Stylist contributor Molly Watson volunteers at a youth group for unaccompanied minors and visits asylum seekers in detention. Here, she explains why the time has come to actively resist the government’s scrapping of the Dubs scheme – a decision that has thrown the future of thousands of child refugees seeking asylum in Britain into peril
Driven to despair by the government’s U-turn last week on the Dubs agreement, which had pledged to save 3,000 lone refugee children, I had a moment. I realized I could no longer just sign e-petitions and fling spare change at well-intentioned charities. I needed to do more. I decided each week to do a physical act of resistance. To hold my line.
For this is Gotham City and we are under enemy threat. Not in fact from an unstoppable tide of NHS-grabbing migrants, but from fear. Both the US and UK governments are peddling noxious, scaremongering policies. They spout anti-immigration sentiments under the highly suspicious guise of putting The Country First.
Make no mistake, this is an assault on the values of anyone who believes in humanity. Unless we wake up and hold the line on beleaguered “liberal elitist” ethics, we will find ourselves so scared we won’t be able to look up from our iPads.
Just 75 years ago, Anne Frank was offered temporary sanctuary by friends - who risked their lives to do so in an enemy occupied land. Kinder Transport saved 10,000 Jewish children from the gas chambers between 1938-1940. Today it’s apparently peacetime in relatively prosperous Britain, and the government halts the Dubs agreement, after just 350 children are saved.
The government’s post-truth about this Dubs U-turn needs to be exposed. They claim they do not wish to incentivise dangerous human smuggling, and they say councils cannot cope with the influx of illegal refugees already here. But Dubs should have been a carefully planned, fully consultative transfer, managed in sponsored_longform with willing councils. It was intended to save children who have already done that dangerous journey, displaced by war and terror. With no Dubs these children are more vulnerable. Incentivised purely by finding safety, they will now need to take more risks to get here. We simply cannot shut our border now.
Just imagine for one moment, that wars and religious suppression cause thousands of young puppies to travel to safety in the UK. Halted by a wall and a channel, no-one will let them in. They huddle in makeshift camps, where females wear nappies to avoid being raped when using the loo at night. Puppies are tear-gassed by police or kept for days in shipping containers, without adequate heating, food, water, sanitation or information about what will happen to them next.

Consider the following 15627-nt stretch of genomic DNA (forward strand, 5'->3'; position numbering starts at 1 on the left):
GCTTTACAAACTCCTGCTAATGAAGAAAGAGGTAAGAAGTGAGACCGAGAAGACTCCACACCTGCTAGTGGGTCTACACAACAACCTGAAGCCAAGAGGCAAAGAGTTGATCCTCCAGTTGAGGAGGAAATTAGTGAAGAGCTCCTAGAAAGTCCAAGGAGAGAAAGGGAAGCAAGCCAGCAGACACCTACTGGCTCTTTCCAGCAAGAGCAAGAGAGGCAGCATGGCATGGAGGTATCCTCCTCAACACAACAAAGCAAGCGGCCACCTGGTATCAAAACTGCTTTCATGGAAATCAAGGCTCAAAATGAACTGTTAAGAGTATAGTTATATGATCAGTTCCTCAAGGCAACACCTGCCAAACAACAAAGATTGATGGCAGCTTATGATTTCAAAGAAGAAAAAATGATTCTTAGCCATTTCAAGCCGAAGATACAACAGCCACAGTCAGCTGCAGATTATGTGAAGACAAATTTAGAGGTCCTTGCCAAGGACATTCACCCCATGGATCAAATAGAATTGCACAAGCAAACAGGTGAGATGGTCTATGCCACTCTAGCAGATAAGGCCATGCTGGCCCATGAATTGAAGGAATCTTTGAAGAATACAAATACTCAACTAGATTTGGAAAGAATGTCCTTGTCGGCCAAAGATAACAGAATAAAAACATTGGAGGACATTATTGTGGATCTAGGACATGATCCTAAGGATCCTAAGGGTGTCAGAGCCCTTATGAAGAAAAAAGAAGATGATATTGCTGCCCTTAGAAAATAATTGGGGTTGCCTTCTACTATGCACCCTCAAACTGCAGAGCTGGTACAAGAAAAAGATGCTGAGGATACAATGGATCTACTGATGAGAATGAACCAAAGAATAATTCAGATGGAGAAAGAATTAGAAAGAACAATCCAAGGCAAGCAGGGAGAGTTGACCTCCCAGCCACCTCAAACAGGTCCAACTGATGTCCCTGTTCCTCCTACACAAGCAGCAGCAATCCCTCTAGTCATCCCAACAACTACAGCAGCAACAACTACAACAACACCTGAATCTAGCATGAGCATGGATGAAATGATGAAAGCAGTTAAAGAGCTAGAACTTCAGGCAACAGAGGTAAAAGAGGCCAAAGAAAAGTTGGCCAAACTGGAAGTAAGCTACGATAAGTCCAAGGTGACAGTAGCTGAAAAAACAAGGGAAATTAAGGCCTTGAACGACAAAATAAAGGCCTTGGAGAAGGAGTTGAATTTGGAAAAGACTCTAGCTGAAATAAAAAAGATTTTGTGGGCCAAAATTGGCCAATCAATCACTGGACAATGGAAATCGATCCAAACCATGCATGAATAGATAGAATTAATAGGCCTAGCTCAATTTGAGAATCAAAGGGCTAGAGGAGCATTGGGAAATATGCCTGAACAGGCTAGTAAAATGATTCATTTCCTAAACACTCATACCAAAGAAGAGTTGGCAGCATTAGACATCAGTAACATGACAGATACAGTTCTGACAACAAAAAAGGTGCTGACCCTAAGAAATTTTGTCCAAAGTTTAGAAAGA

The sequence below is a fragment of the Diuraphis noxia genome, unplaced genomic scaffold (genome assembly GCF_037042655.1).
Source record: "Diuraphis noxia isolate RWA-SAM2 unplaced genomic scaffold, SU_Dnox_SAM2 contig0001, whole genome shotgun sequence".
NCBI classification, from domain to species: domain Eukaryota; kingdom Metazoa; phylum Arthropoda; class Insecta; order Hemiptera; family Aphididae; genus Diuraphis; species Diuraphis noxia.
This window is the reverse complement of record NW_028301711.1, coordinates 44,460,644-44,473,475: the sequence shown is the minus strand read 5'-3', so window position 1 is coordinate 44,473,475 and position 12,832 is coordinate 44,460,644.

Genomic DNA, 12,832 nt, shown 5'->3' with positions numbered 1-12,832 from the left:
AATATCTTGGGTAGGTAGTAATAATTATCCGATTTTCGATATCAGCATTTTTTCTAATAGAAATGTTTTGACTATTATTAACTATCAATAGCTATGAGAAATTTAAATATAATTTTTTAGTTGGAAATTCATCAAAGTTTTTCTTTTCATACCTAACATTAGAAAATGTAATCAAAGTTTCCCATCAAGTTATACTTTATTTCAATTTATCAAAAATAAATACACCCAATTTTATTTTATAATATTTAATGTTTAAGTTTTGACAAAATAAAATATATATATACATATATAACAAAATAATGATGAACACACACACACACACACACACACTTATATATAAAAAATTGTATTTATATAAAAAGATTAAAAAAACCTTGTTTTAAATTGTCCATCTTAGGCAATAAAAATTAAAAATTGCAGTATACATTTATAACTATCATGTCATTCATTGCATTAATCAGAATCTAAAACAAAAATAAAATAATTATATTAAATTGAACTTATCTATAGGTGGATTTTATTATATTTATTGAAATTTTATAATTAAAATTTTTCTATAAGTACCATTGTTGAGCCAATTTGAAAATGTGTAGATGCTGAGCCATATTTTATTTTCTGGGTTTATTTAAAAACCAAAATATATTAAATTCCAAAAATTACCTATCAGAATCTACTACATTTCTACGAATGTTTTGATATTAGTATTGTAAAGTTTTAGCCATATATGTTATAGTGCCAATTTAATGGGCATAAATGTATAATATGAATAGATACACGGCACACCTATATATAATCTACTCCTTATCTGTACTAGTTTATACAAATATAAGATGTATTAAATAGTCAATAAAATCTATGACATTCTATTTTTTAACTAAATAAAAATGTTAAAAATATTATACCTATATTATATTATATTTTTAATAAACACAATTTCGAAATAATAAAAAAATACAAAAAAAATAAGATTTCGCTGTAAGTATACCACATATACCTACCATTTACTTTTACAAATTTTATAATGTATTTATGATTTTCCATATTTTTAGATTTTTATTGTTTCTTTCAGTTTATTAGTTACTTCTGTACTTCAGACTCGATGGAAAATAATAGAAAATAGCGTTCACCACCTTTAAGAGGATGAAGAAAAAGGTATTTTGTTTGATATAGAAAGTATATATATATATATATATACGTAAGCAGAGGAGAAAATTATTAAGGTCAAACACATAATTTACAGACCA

We tell ourselves it’s awful, but we’re probably better off not encouraging them and their desperation
With enormous reluctance, amid newspaper reports inciting us to check whether the dogs have enough spots to be saved, the UK government sends out a few officials. Months later, the Government shamefully admits only 350 pups will ever make it to the UK. Thousands are already missing. Cue Cruella de Ville’s demoniacal laugh….
And yet, let’s face it, if there really was a puppy immigration crisis, Brits would row their own boats over the channel to demand humane treatment for beloved pooches. But when it’s about children, human children, who have suffered unimaginable horrors, we tell ourselves it’s awful but we’re probably better off not encouraging them and their desperation.
So please, stop listening to the fear. Find energy in taking real action.
Start by joining Juliet Stevenson in signing Citizen UK’s petition (40,000 signatories and counting) and set up a direct debit to brilliant initiatives by inspiring women like Josie Naughton and Lliana Bird’s Help Refugees and projects they support such as Phone Credit for Displaced People. Then go and act. Speak to your MP about Dubs. Mine did not flinch that much when my young son smeared an egg sandwich slowly over his table, and he did write on my behalf to the Minister for Immigration. Call your Council to hear their story, as many did object to the closure of Dubs. Speak to a social worker about fostering a refugee child.
One actual action a week. Let’s hold this line, and choose love not fear.
In the unforgettable words of Anne Frank: How wonderful it is that nobody need wait a single moment before starting to improve the world.
Photos: Rex Features